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The Diversity of Rules on the Use of Force: Implications for the Evolution of the Law

Published on November 11, 2019        Author: 

Last month, I had the pleasure and honour to deliver one of the keynote lectures at the Canadian Council of International Law Annual Conference. The theme of the conference was “Diversity and International Law” and I chose to speak about the diversity of rules on the use of force and the implications of that diversity for the evolution of the law. I am pasting the text of my lecture here

In this lecture I wish to address the question whether the law relating to the use of force – as set out in the UN Charter – has been capable, and is capable, of adapting to meet new threats and challenges facing the international community. My focus is not on the substance of the rules but rather on how they change. In particular, I wish to show that we need to be attentive to the nature of diverse nature of the rules in this area as we think about the possibility of their evolution.

Yesterday was the 74th anniversary of the entry into force of the United Nations Charter. It was around the time of the 50th anniversary of the UN that literature began to emerge suggesting that we might think of the UN Charter as a constitution for international society. Whether one agrees with that characterisation or not the Charter shares at least a couple of features with constitutions – it aims to lay down an overarching framework for the community it applies to, and is intended to be an abiding document in terms of duration. This immediately raises questions about whether the document can continue to regulate new and unforeseen challenges. This is particularly true of the Charter rules relating to the use of force.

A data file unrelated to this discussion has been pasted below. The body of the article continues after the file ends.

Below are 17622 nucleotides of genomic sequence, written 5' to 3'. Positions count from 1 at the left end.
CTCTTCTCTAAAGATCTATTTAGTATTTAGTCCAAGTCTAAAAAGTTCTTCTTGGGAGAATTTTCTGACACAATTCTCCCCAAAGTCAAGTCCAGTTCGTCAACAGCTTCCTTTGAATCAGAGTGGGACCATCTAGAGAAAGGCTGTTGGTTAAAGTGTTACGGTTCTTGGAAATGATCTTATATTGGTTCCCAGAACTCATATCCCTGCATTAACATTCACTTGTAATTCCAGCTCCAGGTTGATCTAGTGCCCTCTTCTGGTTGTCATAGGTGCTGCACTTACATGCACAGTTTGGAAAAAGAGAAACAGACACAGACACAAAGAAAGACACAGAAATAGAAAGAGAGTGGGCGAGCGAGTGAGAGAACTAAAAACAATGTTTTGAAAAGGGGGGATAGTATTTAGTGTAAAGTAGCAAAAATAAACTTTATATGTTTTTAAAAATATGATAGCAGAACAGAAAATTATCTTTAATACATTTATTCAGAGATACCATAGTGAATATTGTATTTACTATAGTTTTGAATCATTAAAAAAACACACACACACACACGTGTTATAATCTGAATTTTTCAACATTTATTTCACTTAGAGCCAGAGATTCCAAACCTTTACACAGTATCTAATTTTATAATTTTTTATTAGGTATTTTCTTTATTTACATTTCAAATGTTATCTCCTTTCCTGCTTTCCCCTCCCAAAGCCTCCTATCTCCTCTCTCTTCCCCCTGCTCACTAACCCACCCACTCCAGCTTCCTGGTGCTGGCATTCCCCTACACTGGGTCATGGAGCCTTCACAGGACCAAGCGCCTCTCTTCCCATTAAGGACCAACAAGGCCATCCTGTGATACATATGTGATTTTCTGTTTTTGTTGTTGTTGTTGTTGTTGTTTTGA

Areas Where Evolution of the Charter Rules on Use of Force Have Been Called For

One can think of at least four areas where it has been argued that rules of the UN Charter ought to be adapted (or have been adapted, depending on one’s point of view) to meet new challenges : Read the rest of this entry…